Background Goals- 1.Compare a new spade rudder to the existing rudder and variations of both. 2.Compare a new spade rudder to the existing rudder and variations of both. 3.Based on testing propose and design a new rudder for the new Navy 44s.
Design Background Create a scale model of the existing rudder for use with existing models From this I calculated how much lift would be generated at an angle of attack of 4 degrees Using that lift as a target I designed a new rudder with a higher aspect ratio, which allowed me to use less area
Design Goals Maximize lift for a given area Drag is a result of area, so minimizing area also minimizes viscous drag, but increases induced drag. –the tradeoff for less viscous drag is worth it. More lift generated on the rudder translates into more sideforce –The keel has to provide less of the total sideforce which means less overall drag Maximize aspect ratio Hand in hand with maximizing lift Limited by depth of rudder
Design Concerns Running aground and damaging or immobilizing the rudder This is the limiting factor for depth of rudder –70-80 percent of draft –3° from keel Skeg vs. Spade Ventilation Keep the rudder away from the surface –The effective aspect ratio is doubled if the rudder butts against a flat plate –More lift is generated Mid-Proofing
Rudders Tested Existing Hull Midn 44 Hull
Planform Comparison Old Hull Midn 44 Hull N. B. The elliptical rudder on the Midn 44 Hull is 3.5” deeper than the existing rudder on the old hull.
Testing Setup Tow Post Yaw Arm
Testing Setup Rudder Adjustment
Testing in the 120’ Tank Velocity + Yaw + Sideforce Resistance
Testing in the 120’ Tank Running Downwind at 9.5 Knots Sailing Upwind at 6.5 Knots Note the rudder ventilation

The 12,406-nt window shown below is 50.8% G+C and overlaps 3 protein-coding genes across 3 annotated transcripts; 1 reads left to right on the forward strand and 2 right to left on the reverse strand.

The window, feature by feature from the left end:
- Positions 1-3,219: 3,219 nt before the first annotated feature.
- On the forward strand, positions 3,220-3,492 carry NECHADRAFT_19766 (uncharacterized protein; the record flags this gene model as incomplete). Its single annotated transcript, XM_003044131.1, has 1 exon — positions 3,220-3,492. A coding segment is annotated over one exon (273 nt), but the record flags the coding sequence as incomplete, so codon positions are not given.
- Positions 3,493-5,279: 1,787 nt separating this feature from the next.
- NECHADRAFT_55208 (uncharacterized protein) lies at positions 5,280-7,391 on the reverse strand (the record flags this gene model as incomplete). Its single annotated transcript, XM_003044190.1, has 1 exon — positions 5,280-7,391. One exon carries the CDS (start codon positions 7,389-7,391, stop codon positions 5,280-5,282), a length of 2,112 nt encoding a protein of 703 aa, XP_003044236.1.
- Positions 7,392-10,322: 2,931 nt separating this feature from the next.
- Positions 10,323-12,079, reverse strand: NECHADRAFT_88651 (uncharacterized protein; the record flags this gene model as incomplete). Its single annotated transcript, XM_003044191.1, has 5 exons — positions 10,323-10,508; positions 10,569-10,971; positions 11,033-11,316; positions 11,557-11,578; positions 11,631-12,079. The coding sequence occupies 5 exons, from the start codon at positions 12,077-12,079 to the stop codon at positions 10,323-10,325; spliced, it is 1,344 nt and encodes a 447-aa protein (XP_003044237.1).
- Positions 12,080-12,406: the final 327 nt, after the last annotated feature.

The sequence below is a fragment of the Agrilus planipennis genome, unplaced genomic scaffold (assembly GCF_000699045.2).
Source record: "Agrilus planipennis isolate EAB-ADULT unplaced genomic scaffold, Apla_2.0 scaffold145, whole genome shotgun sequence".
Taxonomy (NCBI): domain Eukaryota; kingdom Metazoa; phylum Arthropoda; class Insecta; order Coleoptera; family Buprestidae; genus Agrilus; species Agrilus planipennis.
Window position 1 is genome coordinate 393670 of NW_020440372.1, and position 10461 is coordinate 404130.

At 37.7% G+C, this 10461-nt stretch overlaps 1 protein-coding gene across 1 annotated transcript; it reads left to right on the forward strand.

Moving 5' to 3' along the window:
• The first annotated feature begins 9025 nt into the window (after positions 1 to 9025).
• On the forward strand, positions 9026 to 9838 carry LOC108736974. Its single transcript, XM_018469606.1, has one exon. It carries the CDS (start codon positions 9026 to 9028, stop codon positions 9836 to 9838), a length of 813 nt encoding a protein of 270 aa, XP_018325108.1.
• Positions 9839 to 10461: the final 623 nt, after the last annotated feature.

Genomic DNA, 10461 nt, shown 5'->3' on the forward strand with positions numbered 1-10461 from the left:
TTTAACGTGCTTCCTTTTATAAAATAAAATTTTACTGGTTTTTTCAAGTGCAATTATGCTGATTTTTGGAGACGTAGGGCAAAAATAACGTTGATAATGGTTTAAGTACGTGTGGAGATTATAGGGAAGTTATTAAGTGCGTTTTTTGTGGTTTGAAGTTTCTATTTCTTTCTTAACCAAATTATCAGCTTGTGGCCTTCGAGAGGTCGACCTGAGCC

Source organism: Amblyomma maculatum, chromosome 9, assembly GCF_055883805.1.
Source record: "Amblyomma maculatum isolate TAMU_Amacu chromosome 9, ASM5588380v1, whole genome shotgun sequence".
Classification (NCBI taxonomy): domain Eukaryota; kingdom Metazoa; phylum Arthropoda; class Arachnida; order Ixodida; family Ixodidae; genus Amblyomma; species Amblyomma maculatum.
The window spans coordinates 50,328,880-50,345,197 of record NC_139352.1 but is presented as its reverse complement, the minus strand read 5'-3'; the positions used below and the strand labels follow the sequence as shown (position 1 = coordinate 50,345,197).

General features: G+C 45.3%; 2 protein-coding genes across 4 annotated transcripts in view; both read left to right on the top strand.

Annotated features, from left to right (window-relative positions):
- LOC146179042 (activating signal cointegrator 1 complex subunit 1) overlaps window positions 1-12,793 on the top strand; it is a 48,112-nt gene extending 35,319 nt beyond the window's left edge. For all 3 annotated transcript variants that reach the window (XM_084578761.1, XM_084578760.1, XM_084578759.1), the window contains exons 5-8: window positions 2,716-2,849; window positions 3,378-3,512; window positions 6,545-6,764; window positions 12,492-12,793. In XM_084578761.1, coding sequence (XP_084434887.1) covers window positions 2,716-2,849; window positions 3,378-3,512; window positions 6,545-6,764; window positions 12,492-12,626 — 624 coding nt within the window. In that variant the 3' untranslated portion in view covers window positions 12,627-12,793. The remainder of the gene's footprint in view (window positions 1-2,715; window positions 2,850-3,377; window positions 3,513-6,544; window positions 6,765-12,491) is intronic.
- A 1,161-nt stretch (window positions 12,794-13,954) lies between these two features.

Results From Model Testing What defines the better rudder? Upwind tests – Most sideforce for least rudder angle and drag Upright Tests – Most yaw moment for least rudder angle and drag Tactical diameter tests – Smallest radius and most speed carried
0.522 lbs predicted from VPP Upwind Testing For all conditions the existing rudder provides more Sideforce for the same drag.
Sideforce Problems The required sideforce was not obtained within the rudder angles tested. This was due to an optimistic prediction of yaw angle from the VPP (1.8 o ) Extrapolation of rudder angle data provided values of 5 degrees for the elliptical spade and 10 degrees for the existing rudder. This gave model drag values of and pounds respectively, correlating to speeds of 6.2 and 6.0 knots. A 0.2 knot speed increase. Additional runs at 3 o of yaw showed a linear relationship between yaw and sideforce, realistic rudder angles and a consistent difference in relative drag values.
Upright Testing Here the spade rudders show more yaw moment for the same rudder angles.
Upright Testing Again, the spade rudders perform better than the existing but the elliptical planform also looks better due to its more efficient shape.
Tactical Diameter Testing Free release Testing in the 380’ tank Full scale testing with existing Navy 44
Tactical Diameter Testing Result Summary: The elliptical spade Lessens the turning radius Even with a longer waterline
Conclusions Upwind Tests –Elliptical planform provides more sideforce for less rudder angle, which means less drag. Skegs were more efficient than spades at low angles of attack. Upright Tests –Elliptical planform provides more yaw moment for a given rudder angle, which means faster response. Tactical Diameter Tests –Elliptical planform turns tighter due to larger yaw moment. –Spade rudders carry more speed through the turn, a benefit for collision avoidance and also for tacking nad rounding marks in racing conditions. –Improved turning radius is a primary concern as the new 44 will have a longer waterline.